Bats have a vertical "blind spot" when using echolocation

by alexandre.sasseville on October 30, 2017 - 9:40pm

As the article says, bats are known for their way to fly in the dark. They have the abilities to avoid obstacles while navigating even if they can't see where they are going. The bats send high frequency sounds which helps them to evaluate the obstacles. One day, Stefan Greif was studying the way bats use to go from place to another. He realized that bats had tendancy to collid with vertical surfaces. He decided to go further and do an experience. The results confirmed that bats have difficulty to recognize vertical surfaces. In nature, there are just a few surfaces that are apt to affect the bats path. Water is not part of the obstacles.

I chose this text because since I was a young boy, I have been going to my camp in the woods where there are many bats at night. A few times, somes of those collided in the wall of the camp. While reading the title of this article, I realised that this subject could interest me. I thought it would answer a few questions I had on bats.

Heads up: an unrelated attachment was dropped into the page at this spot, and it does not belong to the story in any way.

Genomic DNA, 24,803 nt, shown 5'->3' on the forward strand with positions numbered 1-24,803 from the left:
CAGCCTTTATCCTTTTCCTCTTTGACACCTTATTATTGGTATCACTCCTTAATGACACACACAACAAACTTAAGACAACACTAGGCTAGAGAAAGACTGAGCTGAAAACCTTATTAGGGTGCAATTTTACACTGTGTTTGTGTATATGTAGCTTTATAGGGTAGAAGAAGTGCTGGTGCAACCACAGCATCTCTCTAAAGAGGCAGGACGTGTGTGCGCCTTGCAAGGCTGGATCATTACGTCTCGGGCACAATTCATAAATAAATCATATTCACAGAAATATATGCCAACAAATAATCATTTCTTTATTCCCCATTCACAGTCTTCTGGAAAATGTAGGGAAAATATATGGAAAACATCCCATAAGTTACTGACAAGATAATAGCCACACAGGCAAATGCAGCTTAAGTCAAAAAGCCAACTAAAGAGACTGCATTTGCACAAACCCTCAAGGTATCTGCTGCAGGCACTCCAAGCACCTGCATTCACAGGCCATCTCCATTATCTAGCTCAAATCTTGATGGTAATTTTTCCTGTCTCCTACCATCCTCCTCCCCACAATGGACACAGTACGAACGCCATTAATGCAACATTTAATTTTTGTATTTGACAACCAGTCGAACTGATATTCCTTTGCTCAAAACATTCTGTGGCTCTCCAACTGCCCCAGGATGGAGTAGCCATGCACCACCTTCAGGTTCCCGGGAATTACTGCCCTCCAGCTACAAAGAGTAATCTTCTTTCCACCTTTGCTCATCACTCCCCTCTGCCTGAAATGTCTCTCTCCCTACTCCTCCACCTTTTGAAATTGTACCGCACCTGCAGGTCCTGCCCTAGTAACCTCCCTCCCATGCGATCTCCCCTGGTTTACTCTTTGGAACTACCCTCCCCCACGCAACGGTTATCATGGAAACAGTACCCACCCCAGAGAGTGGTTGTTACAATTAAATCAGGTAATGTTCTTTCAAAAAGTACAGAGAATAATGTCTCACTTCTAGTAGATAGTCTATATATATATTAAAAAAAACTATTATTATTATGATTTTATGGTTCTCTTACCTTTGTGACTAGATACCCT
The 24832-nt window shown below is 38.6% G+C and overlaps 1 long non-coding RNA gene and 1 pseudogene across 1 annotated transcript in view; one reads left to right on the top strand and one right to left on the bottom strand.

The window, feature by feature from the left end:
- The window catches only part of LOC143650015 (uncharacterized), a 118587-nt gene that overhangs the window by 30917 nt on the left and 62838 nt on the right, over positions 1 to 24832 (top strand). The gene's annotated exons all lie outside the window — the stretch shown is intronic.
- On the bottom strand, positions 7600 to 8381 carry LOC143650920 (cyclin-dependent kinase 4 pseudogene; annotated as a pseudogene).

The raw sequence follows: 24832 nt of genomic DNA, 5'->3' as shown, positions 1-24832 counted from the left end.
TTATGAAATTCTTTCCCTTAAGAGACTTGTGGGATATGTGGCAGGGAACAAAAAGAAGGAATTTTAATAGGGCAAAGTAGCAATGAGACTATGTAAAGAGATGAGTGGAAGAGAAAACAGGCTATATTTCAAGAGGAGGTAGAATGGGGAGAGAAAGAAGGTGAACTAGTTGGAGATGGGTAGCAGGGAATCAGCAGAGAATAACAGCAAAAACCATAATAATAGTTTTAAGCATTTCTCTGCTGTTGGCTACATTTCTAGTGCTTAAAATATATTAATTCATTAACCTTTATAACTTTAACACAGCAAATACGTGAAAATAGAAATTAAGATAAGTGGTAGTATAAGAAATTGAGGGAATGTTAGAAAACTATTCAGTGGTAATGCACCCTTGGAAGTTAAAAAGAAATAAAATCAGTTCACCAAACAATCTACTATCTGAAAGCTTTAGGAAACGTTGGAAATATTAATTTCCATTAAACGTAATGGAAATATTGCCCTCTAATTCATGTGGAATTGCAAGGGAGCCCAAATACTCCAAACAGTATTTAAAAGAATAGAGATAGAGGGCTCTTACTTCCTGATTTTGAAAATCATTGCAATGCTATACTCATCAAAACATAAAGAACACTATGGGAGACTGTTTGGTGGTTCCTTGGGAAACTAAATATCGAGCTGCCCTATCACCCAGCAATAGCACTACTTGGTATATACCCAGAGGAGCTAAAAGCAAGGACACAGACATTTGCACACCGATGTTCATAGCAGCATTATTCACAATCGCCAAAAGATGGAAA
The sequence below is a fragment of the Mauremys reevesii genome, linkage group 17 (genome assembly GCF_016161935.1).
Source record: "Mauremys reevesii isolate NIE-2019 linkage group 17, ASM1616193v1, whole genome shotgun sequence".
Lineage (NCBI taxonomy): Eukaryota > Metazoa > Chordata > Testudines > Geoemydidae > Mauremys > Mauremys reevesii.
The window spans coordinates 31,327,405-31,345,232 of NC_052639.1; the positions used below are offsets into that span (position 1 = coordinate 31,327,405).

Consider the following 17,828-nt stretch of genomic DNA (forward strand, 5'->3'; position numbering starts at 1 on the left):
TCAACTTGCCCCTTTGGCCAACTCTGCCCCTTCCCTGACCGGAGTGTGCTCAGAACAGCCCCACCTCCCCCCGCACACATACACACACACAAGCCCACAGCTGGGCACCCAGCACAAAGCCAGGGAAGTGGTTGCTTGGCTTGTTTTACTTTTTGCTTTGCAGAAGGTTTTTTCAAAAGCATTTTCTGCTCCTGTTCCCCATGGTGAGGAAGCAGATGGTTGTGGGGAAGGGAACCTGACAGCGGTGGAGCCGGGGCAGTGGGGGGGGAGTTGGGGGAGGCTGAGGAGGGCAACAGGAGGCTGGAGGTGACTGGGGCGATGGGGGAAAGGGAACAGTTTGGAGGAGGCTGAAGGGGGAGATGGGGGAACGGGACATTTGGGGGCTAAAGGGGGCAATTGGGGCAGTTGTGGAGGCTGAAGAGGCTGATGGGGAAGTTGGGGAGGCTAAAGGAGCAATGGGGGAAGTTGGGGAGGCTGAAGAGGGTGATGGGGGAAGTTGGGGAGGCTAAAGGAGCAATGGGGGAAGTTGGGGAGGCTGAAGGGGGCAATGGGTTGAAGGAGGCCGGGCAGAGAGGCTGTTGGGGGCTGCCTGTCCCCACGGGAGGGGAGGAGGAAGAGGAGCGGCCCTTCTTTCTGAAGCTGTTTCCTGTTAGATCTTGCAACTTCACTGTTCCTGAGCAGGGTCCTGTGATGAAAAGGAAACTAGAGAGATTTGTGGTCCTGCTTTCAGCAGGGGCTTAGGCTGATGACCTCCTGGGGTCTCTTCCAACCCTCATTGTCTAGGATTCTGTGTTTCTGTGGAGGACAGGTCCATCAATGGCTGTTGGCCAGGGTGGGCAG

This article is well written and interesting. It taught me that bats have difficulty recognizing vertical surfaces but I would have liked to know more about why it's like that.

Link: https://www.aaas.org/news/bats-have-vertical-blind-spot-when-using-echol...

 

Comments

WOW!! I like the way you're writing ;)

Greetngs alexandre.sasseville. I like how you have connected the article with your personal experience. As is the case with you, I also am very intrigued with bats. Apart from a 'near-death' experience (LOL) with a bat near my wood shed, they have also fascinated me. And since I got out of that NDE with only a broken arm, I should be fair in judging these often misunderstood creatures. Perhaps it was because of their difficulty to recognize vertical surfaces! I would have liked to learn more about this issue, indeed. Maybe you could have added some more details for the reader.

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